Trump Bump Drives Global 'Risk On' Trade

Chart prepared by James Stanley

This rally hasn’t been isolated to just U.S. markets or just U.S. assets. We’re seeing stocks around the world shoot higher as well. Below we’re looking at the Nikkei, and below that we take a look at the CAC40 out of France.

Trump Bump Drives Global 'Risk On' Trade

Chart prepared by James Stanley

The CAC40 saw a strong technical bounce off of a key Fibonacci level at the 4280-vicinity.

Trump Bump Drives Global 'Risk On' Trade

Chart prepared by James Stanley

Why Are Stocks Rallying, and How Long Might This Continue?

While much of the western media appeared to be at least somewhat convinced that the world would come to an abrupt end should Donald Trump win the presidency, the reality of the matter is that it’s the Federal Reserve that’s been driving price action across markets, and this is a factor that is unlikely to change based upon who is holding the office of the Presidency. The past eight years have seen global markets go berserk while producing historically relevant moves, yet for much of the world the topic of ‘economics’ remains a pain-point. This is at least partially behind the global drive towards populism, and this drive isn’t over yet as attention will quickly be cast to French and then German elections next year.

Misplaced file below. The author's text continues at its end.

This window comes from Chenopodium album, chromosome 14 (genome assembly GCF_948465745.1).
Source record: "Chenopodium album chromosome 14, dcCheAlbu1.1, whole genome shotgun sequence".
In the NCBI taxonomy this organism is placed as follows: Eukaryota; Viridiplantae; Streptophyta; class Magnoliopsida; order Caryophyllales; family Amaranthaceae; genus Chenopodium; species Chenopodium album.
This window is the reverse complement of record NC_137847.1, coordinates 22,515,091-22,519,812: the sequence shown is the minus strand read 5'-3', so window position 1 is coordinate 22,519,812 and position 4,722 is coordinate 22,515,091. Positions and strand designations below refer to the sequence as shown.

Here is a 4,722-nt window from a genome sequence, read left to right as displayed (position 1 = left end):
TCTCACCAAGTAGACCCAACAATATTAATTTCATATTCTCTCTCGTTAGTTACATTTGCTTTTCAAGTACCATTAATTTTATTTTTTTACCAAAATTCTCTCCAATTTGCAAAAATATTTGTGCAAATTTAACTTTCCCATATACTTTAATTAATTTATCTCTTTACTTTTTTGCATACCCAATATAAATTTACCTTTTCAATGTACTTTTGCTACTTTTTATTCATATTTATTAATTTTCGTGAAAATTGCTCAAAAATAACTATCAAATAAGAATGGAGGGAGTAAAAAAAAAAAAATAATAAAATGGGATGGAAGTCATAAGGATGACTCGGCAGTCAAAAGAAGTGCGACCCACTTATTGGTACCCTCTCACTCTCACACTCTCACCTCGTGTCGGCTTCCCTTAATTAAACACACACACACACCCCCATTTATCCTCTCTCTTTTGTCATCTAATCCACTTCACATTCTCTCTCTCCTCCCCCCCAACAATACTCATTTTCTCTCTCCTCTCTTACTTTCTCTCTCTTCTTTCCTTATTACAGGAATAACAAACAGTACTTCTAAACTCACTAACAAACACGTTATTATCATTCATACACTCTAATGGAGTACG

But while many voters are angry, the politicians that they’re electing out of office have been relying on Central Banks to keep markets afloat since the Financial Collapse and, again, this is a factor that is unlikely to change based solely on political leadership. Brexit was a great example of this. Brexit happened, much of the world freaked out for a couple of days, and then cooler heads prevailed, realizing that while the world might be ‘changing,’ Central Banks were likely going to be there to support markets just as they have over the prior eight years. In short order the BoE had come to the table with rate cuts and stimulus, and the FTSE was at a new all-time high just two months after the Brexit vote.